This project explores the data collected by Deakin University in Melbourne. The study found relationships between screen time, outdoor time, and certain behavioral outcomes.
Read on to see how I used supervised learning to see if this data can be taken a step further to actually predict disruptive behavior in children.
This project can be forked from my github here.
The study can be read in PLOS here, and the original data is available from Deakin University here.
575 Mothers from diverse neighborhoods in Melbourne, Australia were surveyed about their child between 2-5. They were asked to report:
Additionally, they reported their child's social skills using the Adaptive Social Behaviour Inventory. This involves answering 30 questions on 3 point Likert scales (Always/Sometimes/Never) related to their child's behavior. Of those questions:
Each of these 3 sub-scales was summed to create 3 scores describing the behavior of that child.
Two limitations of this study should be considered:
The study authors also used the Australian Government's recommendations for children's screen and outdoor time. Here is the final feature set available, including our target, "Disrupt".
Let's bring this to life with a scenario: suppose a school administrator is trying to prevent classrooms from having too many disruptive students, so they are trying to identify which incoming students are likely to be disruptive and be ahead of the problem.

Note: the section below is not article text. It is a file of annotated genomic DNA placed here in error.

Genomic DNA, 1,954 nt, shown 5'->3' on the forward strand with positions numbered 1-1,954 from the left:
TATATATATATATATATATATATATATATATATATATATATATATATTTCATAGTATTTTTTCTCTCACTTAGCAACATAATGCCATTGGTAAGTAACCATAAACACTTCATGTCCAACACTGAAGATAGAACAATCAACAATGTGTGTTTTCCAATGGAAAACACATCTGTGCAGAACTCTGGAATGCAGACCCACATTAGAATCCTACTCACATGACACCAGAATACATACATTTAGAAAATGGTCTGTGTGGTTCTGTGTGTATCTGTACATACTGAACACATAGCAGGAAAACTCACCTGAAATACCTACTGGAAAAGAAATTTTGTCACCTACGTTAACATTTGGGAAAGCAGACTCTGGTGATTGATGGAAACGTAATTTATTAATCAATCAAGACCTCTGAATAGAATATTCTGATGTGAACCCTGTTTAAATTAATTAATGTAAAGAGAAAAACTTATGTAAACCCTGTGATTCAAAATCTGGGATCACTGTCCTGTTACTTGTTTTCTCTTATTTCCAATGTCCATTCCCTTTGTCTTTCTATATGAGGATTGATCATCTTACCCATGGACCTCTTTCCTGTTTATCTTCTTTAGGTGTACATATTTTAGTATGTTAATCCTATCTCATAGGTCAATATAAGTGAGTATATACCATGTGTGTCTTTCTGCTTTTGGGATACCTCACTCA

Suppose we decide that 13 is the cutoff, so the goal is to predict which students will have a disrupt score of 13 or higher:
We'll use a Logistic Regression to classify the students as either "Behaved" or "Disruptive". Without any further work, let's examine the output of a cross-validated model and see how it does:
The Confusion Matrix (the left graph) tells us that while all 542 Behaved students were classified correctly, only 1 of the 33 Disruptive students were identified.
The Distributions (the center graph) show us why. scikit-learn's Logistic Regressor defaults to a .5 decision threshold, i.e. it will only predict "Disrupt" for a student if it calculates .5 or higher for that student. In this case, that's just one little red bar. For a better understanding of how to interpret these distributions in the context of the ROC curve, check out this visualization.
Unlike the other two graphs, the ROC curve (the right graph) is not a description of one model, but of an entire threshold of model decision points. Right now, the model is on the far bottom left: Our False Positive Rate is zero (0/542) and our True Positive Rate is .03 (1/33). This ROC curve tells us the tradeoff we could make: by "moving up the curve", we could identify more disruptive students (i.e. increase True Positives) but we would also falsely accuse behaved students more often (i.e. increase False Positives).
This is a bad model. It's F1 Score, a score which factors both precision and recall, is only .06.
This is a classic Class Imbalance problem! our Logistic regressor converges on a solution that favors Behaved students, just because there are so many more of them. We need the model to view the two groups more equally.
One option is to weight the data points in proportion to their representation in the dataset. In this case, the error on a Disruptive student counts 16x more (542/33) than an error on a Behaved student. Let's see how that does:
We've still only identified 5/33 Disruptive students, and what's worse, we've now falsely accused 42 Behaved students of being disruptive. The Distribution of predictions are all very close to .5, which indicates that this model is generally unsure of everything. Balanced class weighting may have been an overreaction.
Despite poor results, the F1 Score increased to 0.12 in this model.